By Alex Cone and Denise McGill
Dr. Eric Crawford serves as director of music for our documentary film. In that capacity, he is tasked with finding the right songs for each scene. The Gullah Project’s score will include a mix of traditional music, modern arrangements of existing tunes and Crawford’s original compositions.
In his day job, Crawford is assistant professor of musicology at Coastal Carolina University in Conway, S.C. He studies Gullah music and its transformation since the antebellum period. Crawford says that many Gullah songs contain a high degree of musical retention since the antebellum period and carry vestiges of West African culture. He is interested in adapting classic Gullah songs to the hip hop genre so that younger audiences can hold on to their roots.
Crawford is well qualified to be director of music for The Gullah Project. In April 2014, Coastal Carolina University’s Athenaeum Press released the compact disc, Gullah, the Voice of an Island, which features his field recordings on St. Helena Island from 2012-2014. The album involved students and faculty and contains the singing of four song leaders on the island: Gracie Gadson, James Smalls, and Rosa and Joseph Murray. This project was the culmination of a seven-year study of St. Helena Island spirituals.
Crawford says he has a natural interest in the culture’s music because it is unique in all of America. “The Gullah Geechee culture forms the root of African American music in this country,” he says. “Due to the fact that so many slaves reached America by way of Charleston ports, and that the Sea Islands presented a natural barrier from outsiders, the West African culture was strongest here.”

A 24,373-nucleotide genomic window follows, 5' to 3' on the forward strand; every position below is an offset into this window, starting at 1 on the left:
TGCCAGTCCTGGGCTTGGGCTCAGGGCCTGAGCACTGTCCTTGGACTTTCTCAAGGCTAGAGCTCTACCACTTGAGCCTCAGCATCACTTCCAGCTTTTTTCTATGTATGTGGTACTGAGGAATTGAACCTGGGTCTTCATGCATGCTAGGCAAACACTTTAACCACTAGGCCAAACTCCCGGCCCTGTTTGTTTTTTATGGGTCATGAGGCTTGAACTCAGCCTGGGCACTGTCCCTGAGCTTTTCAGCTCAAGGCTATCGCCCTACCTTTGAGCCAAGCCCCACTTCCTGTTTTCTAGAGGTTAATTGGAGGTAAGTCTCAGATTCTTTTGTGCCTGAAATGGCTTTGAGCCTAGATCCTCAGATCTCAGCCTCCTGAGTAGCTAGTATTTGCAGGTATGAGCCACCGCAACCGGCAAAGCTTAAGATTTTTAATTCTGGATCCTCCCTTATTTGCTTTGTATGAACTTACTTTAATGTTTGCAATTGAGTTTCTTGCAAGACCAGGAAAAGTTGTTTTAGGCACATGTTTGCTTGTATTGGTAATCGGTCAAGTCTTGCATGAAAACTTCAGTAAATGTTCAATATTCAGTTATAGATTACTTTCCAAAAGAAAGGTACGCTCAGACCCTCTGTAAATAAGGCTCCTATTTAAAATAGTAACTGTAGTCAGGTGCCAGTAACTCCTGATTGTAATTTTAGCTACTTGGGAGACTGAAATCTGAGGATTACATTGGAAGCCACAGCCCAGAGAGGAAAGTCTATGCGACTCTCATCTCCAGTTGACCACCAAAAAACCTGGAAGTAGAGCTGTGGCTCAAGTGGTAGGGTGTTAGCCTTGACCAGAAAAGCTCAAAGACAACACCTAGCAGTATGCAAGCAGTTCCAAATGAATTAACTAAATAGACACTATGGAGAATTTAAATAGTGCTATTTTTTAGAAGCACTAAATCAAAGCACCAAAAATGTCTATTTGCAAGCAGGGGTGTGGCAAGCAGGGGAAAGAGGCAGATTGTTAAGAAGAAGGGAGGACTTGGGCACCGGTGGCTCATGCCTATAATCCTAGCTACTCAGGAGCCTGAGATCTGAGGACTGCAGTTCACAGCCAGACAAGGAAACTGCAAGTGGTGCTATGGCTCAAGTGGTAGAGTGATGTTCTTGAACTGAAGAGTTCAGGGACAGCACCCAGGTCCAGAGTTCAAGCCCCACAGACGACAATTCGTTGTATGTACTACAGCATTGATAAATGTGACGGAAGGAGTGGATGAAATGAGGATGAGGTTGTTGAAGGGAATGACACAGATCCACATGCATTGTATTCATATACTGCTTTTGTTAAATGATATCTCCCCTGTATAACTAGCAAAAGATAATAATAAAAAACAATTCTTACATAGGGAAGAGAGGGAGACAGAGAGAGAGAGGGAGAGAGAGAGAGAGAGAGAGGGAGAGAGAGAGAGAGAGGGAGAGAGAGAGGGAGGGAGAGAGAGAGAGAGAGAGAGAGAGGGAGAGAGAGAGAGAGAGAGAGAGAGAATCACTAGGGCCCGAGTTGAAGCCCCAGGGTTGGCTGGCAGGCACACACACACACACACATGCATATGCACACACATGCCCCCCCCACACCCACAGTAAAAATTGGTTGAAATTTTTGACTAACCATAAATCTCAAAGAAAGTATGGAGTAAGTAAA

“Our first musical examples, [documented in the book] Slave Songs of the United States, of Negro spirituals, come from the Sea Islands in the 1860s,” Crawford says. “As a result, this period becomes the starting point for our understanding of the music of slave society, its language, and the emotion of black worship.”
Crawford’s research examines how Gullah music responded to societal pressures. When slaves were prohibited from using African drums, the Gullah developed other ways to communicate and make music. “It was believed that slaves communicated through the use of drums, thus South Carolina banned the use of drums by slaves,” Crawford said. “In response, slaves relied upon handclapping, foot stamping, or occasionally a stick served to give the needed pulse or accompanying beat for a song. Even today, Gullah singers are able to tap one pattern with their foot, clap another pattern with their hands, and sing all at the same time. And these singers are quite elderly. In the end, the slave’s body became an instrument that could not be taken away.”
For generations, Gullah culture was considered backward. Places like the Penn Center on St. Helena help the community see their distinctions with pride rather than shame. Crawford has worked closely with the Penn Center to preserve songs that were once hidden from the public.
Crawford doesn’t just study music, he’s a performer. He has served as director for numerous African American choirs and ensembles. In 2016, Crawford composed and performed a jazz piano opus to commemorate the Charleston church shootings. His music puts him in touch with talented artists, whom he plans to enlist in performances for the movie score.
The director of The Gullah Project, Denise McGill, met Crawford at the 2014 Penn Center Heritage Days Celebration. Crawford’s long term investment in Gullah culture and music expertise made him an easy choice for the film’s music chief.
“I’m excited he’s on our team because he has the perfect blend of scholarly knowledge and musical talent,” McGill said. “He’s going to be able to find songs that are historically accurate that also fit the mood of a given scene.”
She continued, “When you hear a traditional song, and it builds to a choir singing a modern rendition of that song – that’s the thing he’s going to be able to do with real grace.”